A new study has suggested that maintaining vitamin D receptor levels in insulin-producing cells could help to protect against diabetes.
Maintaining vitamin D receptor (VDR) levels in pancreatic cells that synthesise and secrete insulin (β cells) could contribute to protecting against the development of diabetes and counteract pancreatic cell damage caused by the progression of the disease.
Researchers at the CIBER’s area of Diabetes and Associated Metabolic Diseases (CIBERDEM) at the Universitat Autònoma de Barcelona (UAB), have pointed to the VDR as a potential therapeutic target in diabetes prevention and diabetes treatment.
Diabetes and vitamin D
Vitamin D deficiency has been associated with a greater prevalence of both Type 1 and Type 2 diabetes, and the relation of this disease with variations in the vitamin D receptor gene has also been described.
Nevertheless, the specific participation of this vitamin receptor in the development of the disease, specifically in the β cells, continues to be unknown. That is why this new study has focussed its efforts on understanding the role played by the VDR of these pancreatic cells in the development of diabetes, by analysing its behaviour in mice.
Decreased VDR expression in diabetics
Researchers observed lower VDR expression in the pancreatic islets of mice with both types of diabetes. In addition, they also demonstrated that the overexpression of VDR in β cells of diabetic mice counteracted the disease, while at the same time proving that sustained levels of vitamin D receptors in these cells could preserve their mass and function and protect against diabetes.
These results suggest that maintaining VDR expression could be essential in counteracting damage to β cells and protect against the development of the disease.
Alba Casellas, CIBERDEM researcher at the Centre for Animal Biotechnology and Gene Therapy (CBATEG) at the Universitat Autònoma de Barcelona and coordinator of the study, said: “Sustained VDR levels protected transgenic mice from developing severe hyperglycemia, partially preserving the mass of β cells, thereby reducing local inflammation and diabetes.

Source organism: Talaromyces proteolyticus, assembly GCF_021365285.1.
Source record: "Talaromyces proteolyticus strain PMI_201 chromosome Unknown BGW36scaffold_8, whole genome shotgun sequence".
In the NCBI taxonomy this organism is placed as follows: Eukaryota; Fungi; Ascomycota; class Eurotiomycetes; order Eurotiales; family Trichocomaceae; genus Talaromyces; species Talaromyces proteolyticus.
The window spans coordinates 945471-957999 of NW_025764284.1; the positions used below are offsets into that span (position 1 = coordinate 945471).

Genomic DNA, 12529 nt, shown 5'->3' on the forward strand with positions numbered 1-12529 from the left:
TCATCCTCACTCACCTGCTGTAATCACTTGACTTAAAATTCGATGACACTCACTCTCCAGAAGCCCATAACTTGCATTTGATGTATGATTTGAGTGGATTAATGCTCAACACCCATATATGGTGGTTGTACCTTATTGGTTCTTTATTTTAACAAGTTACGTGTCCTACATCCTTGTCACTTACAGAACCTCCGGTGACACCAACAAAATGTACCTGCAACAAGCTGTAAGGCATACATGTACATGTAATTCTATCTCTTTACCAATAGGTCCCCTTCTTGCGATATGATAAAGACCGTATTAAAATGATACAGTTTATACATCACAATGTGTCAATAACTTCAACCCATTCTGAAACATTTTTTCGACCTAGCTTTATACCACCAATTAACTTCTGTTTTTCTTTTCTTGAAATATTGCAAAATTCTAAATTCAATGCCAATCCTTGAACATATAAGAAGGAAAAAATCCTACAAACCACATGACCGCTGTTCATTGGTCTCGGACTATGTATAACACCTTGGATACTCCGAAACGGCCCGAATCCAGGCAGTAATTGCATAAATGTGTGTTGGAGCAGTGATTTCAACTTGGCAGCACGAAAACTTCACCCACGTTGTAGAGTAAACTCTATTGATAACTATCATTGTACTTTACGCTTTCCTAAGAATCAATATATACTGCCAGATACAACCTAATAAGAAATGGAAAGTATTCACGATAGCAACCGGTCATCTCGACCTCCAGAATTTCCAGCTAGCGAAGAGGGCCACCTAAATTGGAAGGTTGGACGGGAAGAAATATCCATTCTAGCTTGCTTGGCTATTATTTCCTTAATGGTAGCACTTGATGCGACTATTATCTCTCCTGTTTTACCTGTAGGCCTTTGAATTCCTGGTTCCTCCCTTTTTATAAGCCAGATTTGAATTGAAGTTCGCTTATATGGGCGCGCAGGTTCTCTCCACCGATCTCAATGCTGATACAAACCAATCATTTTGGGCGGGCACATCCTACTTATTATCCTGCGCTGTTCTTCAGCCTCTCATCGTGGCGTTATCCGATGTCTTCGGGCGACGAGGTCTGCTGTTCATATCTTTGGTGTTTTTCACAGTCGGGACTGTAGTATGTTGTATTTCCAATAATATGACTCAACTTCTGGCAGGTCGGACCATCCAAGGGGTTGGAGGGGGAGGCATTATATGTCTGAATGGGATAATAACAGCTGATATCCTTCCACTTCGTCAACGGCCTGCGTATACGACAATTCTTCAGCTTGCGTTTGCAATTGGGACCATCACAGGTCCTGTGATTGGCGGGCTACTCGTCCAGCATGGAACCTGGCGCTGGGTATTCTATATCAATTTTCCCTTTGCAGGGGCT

“All of this reveals an unprecedented role of the vitamin D receptor in the pathophysiology of diabetes.”
The researchers also confirmed that VDR expression was negatively correlated with circulating sugar levels, i.e., glucose stimulates VDR:
Casellas said: “Unexpectedly, we demonstrated that the vitamin D receptor decreases when circulating glucose levels are physiologically low, such as after fasting”. In relating this to the characteristics of pancreatic cells in diabetic individuals, what stood out was that “these results could be explained due to the fact that diabetes is associated with low intracellular glucose levels.”
Although the benefits of supplementing with vitamin D as a way to prevent diabetes have been widely reported, clinical data on its effectiveness in improving the state of diabetes are controversial.
Dr Casellas points out in view of these results that: “Discrepancies in the effectiveness of vitamin D supplements can be due to the negative regulation of the VDR during diabetes.”
The authors suggest that to achieve positive results, the dosage regimen of vitamin D supplementation must be scheduled in the absence of VDR expression decrease.
“Therefore, future strategies for the treatment of diabetes should be based on better knowledge of the mechanisms subjacent to the negative regulation of VDR during diabetes and focus on restoring VDR levels”, they conclude.